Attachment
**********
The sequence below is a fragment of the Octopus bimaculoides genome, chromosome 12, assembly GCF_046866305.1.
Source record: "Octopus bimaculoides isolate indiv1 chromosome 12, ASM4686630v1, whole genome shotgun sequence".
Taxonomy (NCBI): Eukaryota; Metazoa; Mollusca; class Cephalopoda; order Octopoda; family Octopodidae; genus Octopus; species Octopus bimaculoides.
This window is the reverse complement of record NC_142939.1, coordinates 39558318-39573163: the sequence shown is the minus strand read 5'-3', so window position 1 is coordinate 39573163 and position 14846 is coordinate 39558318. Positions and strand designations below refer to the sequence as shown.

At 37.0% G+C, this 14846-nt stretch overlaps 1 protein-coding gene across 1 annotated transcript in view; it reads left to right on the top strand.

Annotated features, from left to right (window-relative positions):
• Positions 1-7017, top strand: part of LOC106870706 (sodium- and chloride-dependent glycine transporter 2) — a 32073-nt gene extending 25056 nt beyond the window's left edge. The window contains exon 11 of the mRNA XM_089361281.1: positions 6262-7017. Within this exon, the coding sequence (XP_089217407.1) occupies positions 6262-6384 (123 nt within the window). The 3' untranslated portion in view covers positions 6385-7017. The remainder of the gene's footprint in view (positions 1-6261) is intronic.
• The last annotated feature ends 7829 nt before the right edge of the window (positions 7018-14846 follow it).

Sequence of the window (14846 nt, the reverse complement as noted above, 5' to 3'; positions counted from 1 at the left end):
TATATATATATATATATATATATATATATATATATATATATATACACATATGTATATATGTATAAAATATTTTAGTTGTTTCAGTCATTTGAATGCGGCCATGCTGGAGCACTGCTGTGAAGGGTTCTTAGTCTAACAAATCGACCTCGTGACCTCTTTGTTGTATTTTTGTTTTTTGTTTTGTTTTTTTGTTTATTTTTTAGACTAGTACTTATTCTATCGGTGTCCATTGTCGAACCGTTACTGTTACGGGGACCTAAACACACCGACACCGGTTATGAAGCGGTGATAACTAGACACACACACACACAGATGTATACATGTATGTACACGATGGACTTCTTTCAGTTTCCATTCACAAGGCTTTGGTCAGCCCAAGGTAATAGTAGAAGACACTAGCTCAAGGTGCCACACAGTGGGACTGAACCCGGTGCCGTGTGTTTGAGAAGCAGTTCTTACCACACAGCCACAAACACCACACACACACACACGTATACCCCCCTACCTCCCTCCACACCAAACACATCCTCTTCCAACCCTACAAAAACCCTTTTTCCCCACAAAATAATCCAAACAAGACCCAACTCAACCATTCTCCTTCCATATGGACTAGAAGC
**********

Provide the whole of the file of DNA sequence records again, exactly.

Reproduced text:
The sequence below is a fragment of the Octopus bimaculoides genome, chromosome 12, assembly GCF_046866305.1.
Source record: "Octopus bimaculoides isolate indiv1 chromosome 12, ASM4686630v1, whole genome shotgun sequence".
Taxonomy (NCBI): Eukaryota; Metazoa; Mollusca; class Cephalopoda; order Octopoda; family Octopodidae; genus Octopus; species Octopus bimaculoides.
This window is the reverse complement of record NC_142939.1, coordinates 39558318-39573163: the sequence shown is the minus strand read 5'-3', so window position 1 is coordinate 39573163 and position 14846 is coordinate 39558318. Positions and strand designations below refer to the sequence as shown.

At 37.0% G+C, this 14846-nt stretch overlaps 1 protein-coding gene across 1 annotated transcript in view; it reads left to right on the top strand.

Annotated features, from left to right (window-relative positions):
• Positions 1-7017, top strand: part of LOC106870706 (sodium- and chloride-dependent glycine transporter 2) — a 32073-nt gene extending 25056 nt beyond the window's left edge. The window contains exon 11 of the mRNA XM_089361281.1: positions 6262-7017. Within this exon, the coding sequence (XP_089217407.1) occupies positions 6262-6384 (123 nt within the window). The 3' untranslated portion in view covers positions 6385-7017. The remainder of the gene's footprint in view (positions 1-6261) is intronic.
• The last annotated feature ends 7829 nt before the right edge of the window (positions 7018-14846 follow it).

Sequence of the window (14846 nt, the reverse complement as noted above, 5' to 3'; positions counted from 1 at the left end):
TATATATATATATATATATATATATATATATATATATATATATACACATATGTATATATGTATAAAATATTTTAGTTGTTTCAGTCATTTGAATGCGGCCATGCTGGAGCACTGCTGTGAAGGGTTCTTAGTCTAACAAATCGACCTCGTGACCTCTTTGTTGTATTTTTGTTTTTTGTTTTGTTTTTTTGTTTATTTTTTAGACTAGTACTTATTCTATCGGTGTCCATTGTCGAACCGTTACTGTTACGGGGACCTAAACACACCGACACCGGTTATGAAGCGGTGATAACTAGACACACACACACACAGATGTATACATGTATGTACACGATGGACTTCTTTCAGTTTCCATTCACAAGGCTTTGGTCAGCCCAAGGTAATAGTAGAAGACACTAGCTCAAGGTGCCACACAGTGGGACTGAACCCGGTGCCGTGTGTTTGAGAAGCAGTTCTTACCACACAGCCACAAACACCACACACACACACACGTATACCCCCCTACCTCCCTCCACACCAAACACATCCTCTTCCAACCCTACAAAAACCCTTTTTCCCCACAAAATAATCCAAACAAGACCCAACTCAACCATTCTCCTTCCATATGGACTAGAAGC